|A Saudia L-100-30 during RIAT 2011|
|National origin||United States|
Lockheed Martin (LM-100J)
|First flight||April 20, 1964 (L-100)|
May 25, 2017 (LM-100J)
|Introduction||September 30, 1965|
|Status||In limited service for cargo transport (L-100)|
Flight testing (LM-100J)
|Primary users||Indonesian Air Force|
Lynden Air Cargo
|Produced||1964–1992, 2018– (LM-100J planned)|
|Developed from||Lockheed C-130 Hercules |
Lockheed Martin C-130J Super Hercules
The Lockheed L-100 Hercules is the civilian variant of the prolific C-130 Hercules military transport aircraft made by the Lockheed Corporation. Its first flight occurred in 1964. Longer L-100-20 and L-100-30 versions were developed. L-100 production ended in 1992 with 114 aircraft delivered. An updated variant of the model, LM-100J, has completed its first flight in Marietta, Georgia on 25 May 2017, and was set to start production in 2018–19.[needs update]
In 1959, Pan American World Airways ordered 12 of Lockheed's GL-207 Super Hercules to be delivered by 1962, to be powered by four 6,000 eshp Allison T56 turboprops. Slick Airways was to receive 6 such aircraft later in 1962. The Super Hercules was to be 23 ft 4 in (7.11 m) longer than the C-130B; a variant powered by 6,445 eshp Rolls-Royce Tynes and a jet-powered variant with four Pratt & Whitney JT3D-11 turbofans were also under development. Both Pan American and Slick Airways (which had ordered six) canceled their orders and the other variants did not evolve past design studies.
Lockheed decided to produce a commercial variant based on a de-militarised version of the C-130E Hercules. The prototype L-100 (registered N1130E) first flew on April 20, 1964, when it carried out a 25-hour, 1 minute flight, the longest first flight of a commercial aircraft at the time. The type certificate was awarded on 16 February 1965. Twenty-one production aircraft were then built with the first delivery to Continental Air Services on September 30, 1965.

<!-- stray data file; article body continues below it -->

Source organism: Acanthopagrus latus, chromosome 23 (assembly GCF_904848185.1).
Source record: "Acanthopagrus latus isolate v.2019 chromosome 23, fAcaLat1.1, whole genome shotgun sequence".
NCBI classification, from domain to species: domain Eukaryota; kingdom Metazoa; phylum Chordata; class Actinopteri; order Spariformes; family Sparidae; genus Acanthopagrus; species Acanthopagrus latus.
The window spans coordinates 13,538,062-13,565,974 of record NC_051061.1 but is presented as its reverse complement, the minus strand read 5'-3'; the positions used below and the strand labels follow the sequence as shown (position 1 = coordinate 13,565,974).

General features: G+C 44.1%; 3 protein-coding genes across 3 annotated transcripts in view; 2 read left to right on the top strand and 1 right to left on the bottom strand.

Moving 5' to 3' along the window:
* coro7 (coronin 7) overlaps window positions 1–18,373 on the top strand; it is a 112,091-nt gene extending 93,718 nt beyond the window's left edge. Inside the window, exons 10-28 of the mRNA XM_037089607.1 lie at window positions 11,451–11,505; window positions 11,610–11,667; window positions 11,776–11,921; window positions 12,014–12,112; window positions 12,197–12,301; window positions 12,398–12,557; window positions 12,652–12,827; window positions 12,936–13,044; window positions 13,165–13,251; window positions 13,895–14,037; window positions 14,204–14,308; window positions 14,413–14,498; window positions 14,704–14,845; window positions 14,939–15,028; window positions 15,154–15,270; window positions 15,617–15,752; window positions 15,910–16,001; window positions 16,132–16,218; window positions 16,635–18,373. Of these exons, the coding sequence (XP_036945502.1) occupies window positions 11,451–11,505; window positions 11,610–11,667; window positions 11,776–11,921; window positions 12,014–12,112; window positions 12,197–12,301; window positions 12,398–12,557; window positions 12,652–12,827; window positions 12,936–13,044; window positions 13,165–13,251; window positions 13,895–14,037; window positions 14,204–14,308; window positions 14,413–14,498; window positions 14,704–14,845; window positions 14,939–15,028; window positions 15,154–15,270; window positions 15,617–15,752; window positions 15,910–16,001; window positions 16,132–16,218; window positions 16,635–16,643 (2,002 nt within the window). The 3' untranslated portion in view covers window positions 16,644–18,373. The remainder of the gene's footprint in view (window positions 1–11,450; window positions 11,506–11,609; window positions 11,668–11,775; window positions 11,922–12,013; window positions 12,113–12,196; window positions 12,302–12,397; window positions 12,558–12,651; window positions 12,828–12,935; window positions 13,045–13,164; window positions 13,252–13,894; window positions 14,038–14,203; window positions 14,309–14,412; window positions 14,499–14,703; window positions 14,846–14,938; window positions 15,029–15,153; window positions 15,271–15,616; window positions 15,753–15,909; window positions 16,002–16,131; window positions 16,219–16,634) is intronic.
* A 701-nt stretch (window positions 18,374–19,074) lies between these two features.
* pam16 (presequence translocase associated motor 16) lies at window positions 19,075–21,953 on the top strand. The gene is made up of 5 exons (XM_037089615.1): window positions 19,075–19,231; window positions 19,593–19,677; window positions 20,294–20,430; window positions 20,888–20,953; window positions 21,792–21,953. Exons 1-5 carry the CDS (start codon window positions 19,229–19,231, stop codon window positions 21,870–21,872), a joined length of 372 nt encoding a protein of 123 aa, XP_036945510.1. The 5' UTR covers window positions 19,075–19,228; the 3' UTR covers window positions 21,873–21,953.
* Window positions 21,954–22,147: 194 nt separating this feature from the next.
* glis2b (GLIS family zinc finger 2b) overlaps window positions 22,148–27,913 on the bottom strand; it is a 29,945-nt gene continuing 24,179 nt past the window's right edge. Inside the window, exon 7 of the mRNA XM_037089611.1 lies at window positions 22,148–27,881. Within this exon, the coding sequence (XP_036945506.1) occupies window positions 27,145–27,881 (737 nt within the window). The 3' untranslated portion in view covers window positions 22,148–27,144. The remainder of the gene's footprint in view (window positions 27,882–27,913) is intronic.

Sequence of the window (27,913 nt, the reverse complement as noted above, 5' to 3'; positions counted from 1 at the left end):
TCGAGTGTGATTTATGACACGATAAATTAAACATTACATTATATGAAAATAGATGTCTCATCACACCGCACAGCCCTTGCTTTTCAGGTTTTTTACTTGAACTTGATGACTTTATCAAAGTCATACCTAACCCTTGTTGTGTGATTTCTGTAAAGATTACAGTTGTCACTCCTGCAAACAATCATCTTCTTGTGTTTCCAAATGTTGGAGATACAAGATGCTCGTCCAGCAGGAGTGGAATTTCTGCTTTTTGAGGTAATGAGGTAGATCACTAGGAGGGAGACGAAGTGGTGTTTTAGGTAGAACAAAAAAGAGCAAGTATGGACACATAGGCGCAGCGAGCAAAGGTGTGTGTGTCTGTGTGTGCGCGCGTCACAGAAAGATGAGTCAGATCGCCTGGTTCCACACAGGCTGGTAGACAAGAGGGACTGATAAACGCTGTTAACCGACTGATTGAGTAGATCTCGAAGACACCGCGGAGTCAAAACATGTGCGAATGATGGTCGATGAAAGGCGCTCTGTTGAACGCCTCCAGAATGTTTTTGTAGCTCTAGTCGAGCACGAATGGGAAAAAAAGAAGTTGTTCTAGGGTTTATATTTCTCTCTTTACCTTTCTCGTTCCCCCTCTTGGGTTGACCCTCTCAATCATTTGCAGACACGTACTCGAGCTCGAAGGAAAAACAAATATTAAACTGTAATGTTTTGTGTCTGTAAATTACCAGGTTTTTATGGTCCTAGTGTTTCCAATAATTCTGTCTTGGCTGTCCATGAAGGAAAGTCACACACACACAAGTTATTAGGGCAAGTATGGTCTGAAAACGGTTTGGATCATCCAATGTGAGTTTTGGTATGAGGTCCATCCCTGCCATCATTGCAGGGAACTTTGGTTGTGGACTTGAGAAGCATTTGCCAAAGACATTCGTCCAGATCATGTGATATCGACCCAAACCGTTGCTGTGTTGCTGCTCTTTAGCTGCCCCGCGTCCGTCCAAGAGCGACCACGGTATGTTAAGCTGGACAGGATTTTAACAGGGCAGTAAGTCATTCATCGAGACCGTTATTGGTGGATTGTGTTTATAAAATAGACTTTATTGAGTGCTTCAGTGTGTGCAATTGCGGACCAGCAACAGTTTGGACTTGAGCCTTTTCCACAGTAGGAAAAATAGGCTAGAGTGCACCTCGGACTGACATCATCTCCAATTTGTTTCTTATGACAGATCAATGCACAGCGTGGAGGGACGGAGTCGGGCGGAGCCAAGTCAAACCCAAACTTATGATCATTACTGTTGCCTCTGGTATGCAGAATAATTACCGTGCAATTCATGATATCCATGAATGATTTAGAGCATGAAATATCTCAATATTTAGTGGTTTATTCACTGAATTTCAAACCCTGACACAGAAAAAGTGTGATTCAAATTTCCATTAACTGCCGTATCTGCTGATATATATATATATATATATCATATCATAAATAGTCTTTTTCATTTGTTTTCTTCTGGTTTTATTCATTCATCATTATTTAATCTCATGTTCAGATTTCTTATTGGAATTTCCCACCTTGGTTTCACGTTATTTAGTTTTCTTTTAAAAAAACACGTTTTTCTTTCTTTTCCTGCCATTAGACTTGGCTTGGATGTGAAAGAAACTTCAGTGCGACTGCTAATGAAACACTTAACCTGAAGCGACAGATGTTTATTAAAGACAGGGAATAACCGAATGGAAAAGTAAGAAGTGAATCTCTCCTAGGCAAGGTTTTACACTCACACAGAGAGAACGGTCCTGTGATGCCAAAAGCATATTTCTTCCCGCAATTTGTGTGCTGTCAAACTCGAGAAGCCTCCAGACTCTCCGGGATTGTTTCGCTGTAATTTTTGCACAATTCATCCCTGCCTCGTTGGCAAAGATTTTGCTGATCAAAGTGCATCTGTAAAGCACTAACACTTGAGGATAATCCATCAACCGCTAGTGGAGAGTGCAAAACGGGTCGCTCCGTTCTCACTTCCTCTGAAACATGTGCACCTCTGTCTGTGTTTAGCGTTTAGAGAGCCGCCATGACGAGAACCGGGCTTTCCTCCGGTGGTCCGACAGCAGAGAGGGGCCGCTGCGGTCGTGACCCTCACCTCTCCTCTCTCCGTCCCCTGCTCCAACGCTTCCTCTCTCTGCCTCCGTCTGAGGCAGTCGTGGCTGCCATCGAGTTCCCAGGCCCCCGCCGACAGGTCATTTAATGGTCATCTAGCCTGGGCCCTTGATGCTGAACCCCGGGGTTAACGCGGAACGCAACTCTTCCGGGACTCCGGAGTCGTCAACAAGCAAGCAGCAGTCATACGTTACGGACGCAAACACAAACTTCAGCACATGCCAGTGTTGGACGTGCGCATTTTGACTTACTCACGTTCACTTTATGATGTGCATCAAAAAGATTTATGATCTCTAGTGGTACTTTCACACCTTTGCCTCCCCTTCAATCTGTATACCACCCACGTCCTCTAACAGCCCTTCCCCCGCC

Slow sales led to the development of two new, longer versions, the L-100-20 and L-100-30, both of which were larger and more economical than the original model. Deliveries totaled 114 aircraft, with production ending in 1992. Several L-100-20 aircraft were operated on scheduled freight flights by Delta Air Lines between 1968 and 1973.
An updated civilian version of the Lockheed Martin C-130J-30 Super Hercules was under development, but the program was placed on hold indefinitely in 2000 to focus on military development and production. On February 3, 2014, Lockheed Martin formally relaunched the LM-100J program, saying it expects to sell 75 aircraft. Lockheed sees the new LM-100J as an ideal replacement for the existing civil L-100 fleets.
The launch operator for the LM-100J will be Pallas Aviation, from 2019 they will operate two aircraft from Fort Worth Alliance Airport in the United States. By early March 2022 the three LM-100J aircraft (tail numbers N96MG, N71KM and N67AU) then owned by Pallas had begun flying dozens of flights between Ramstein AB and secondary military air facilities at Nowe Miasto nad Pilicą, Poland; Boboc, Romania; Sliač, Slovakia; Lielvārde, Latvia and Aalborg, Denmark.
Civilian variants are equivalent to the C-130E model without pylon tanks or military equipment.
In March 2011, a total of 36 Lockheed L-100 Hercules aircraft were in commercial service. Operators include Lynden Air Cargo (10), Transafrik (5), Libyan Arab Air Cargo (3), and other operators with fewer aircraft.
In May 2011, 35 Lockheed L-100s were in use with military operators, including:
Other users with fewer aircraft.
Data from International Directory of Civil Aircraft, Complete Encyclopedia of World Aircraft